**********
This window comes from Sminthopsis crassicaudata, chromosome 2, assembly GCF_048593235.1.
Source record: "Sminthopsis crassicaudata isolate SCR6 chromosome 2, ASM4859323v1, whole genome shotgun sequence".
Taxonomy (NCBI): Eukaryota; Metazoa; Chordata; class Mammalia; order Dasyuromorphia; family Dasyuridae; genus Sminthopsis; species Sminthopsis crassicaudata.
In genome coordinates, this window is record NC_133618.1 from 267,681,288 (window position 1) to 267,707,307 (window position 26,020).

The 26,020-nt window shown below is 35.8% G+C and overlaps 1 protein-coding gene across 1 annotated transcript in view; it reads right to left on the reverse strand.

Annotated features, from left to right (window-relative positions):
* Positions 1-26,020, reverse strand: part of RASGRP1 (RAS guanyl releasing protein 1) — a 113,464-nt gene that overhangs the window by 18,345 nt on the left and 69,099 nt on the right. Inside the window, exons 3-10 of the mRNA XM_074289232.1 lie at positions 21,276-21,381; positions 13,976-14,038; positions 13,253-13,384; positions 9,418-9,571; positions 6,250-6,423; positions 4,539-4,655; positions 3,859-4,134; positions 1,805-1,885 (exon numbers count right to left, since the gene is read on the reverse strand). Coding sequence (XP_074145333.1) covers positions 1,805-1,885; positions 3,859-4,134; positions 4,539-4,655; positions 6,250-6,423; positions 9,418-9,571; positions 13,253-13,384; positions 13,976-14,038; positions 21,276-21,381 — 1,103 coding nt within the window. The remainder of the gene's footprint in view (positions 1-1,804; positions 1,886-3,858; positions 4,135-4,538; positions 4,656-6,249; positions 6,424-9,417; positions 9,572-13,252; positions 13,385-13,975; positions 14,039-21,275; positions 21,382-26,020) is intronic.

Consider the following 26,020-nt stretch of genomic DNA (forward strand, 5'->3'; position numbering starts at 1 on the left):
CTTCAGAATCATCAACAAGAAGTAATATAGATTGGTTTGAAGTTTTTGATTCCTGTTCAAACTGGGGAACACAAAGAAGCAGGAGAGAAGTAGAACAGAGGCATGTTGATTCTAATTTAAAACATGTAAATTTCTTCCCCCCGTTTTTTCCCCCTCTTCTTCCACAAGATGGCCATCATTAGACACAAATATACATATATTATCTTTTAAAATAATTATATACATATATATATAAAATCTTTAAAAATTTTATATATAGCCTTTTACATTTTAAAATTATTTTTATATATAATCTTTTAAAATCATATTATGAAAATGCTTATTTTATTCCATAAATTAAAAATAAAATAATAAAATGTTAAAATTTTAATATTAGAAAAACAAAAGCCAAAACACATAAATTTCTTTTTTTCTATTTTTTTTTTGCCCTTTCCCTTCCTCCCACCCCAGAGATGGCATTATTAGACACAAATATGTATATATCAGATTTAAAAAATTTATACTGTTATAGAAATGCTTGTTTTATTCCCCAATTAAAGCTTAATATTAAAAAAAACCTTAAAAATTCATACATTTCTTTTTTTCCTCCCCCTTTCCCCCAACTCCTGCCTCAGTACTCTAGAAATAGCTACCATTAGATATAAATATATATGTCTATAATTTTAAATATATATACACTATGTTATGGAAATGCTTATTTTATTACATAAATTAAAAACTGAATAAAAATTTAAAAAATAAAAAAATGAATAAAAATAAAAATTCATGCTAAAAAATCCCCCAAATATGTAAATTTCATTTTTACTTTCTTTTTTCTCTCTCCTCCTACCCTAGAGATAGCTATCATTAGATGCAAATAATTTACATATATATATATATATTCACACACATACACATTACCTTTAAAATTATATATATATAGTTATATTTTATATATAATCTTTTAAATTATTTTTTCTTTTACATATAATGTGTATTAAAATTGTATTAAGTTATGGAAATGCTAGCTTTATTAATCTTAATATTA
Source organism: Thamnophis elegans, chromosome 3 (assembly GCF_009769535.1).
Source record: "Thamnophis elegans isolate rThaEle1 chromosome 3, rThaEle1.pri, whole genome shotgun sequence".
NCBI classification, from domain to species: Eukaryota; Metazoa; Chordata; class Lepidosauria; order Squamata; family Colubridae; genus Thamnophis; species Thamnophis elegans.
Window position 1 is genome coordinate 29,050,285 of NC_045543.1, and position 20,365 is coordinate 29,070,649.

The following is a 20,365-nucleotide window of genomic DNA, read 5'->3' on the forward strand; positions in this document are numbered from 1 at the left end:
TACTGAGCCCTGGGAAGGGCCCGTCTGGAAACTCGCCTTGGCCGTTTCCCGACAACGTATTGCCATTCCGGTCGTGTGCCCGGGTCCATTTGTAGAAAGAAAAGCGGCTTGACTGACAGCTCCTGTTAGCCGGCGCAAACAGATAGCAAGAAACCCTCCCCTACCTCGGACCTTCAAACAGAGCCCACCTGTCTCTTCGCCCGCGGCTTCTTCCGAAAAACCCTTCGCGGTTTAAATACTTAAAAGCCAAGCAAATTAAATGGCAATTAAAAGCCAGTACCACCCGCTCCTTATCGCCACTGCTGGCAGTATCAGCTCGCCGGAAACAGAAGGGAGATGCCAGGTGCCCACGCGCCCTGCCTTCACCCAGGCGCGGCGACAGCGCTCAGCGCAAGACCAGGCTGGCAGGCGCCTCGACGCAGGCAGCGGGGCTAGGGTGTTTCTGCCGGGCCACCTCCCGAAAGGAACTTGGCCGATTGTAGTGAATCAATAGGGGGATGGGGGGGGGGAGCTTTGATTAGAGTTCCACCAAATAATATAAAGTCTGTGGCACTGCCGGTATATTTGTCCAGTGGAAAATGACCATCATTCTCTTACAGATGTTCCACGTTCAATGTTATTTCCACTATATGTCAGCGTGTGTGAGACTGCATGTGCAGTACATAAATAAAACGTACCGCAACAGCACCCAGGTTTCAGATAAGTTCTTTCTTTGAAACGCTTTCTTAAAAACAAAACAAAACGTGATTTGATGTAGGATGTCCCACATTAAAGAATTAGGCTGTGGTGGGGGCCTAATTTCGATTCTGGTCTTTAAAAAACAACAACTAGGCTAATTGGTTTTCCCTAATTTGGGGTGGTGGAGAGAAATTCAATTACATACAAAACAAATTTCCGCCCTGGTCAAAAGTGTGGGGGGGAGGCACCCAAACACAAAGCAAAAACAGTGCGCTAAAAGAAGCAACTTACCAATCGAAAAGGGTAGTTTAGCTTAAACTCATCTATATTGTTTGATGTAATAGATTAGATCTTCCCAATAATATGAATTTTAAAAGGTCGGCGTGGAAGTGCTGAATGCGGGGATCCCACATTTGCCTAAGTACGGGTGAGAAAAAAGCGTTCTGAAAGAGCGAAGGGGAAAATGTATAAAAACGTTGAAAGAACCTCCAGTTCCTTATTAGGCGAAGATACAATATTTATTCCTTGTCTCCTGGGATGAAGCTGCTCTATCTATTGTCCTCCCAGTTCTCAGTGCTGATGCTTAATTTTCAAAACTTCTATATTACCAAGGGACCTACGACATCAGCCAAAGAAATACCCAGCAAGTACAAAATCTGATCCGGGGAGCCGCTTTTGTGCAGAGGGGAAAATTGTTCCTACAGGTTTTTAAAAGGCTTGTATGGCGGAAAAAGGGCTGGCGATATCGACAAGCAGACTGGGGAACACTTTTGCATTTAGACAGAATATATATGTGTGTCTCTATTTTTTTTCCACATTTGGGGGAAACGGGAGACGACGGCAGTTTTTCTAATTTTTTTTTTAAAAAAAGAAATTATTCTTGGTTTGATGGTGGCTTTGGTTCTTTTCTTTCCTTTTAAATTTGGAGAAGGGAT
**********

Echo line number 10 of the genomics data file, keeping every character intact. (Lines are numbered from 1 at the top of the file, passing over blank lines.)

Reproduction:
Source organism: Thamnophis elegans, chromosome 3 (assembly GCF_009769535.1).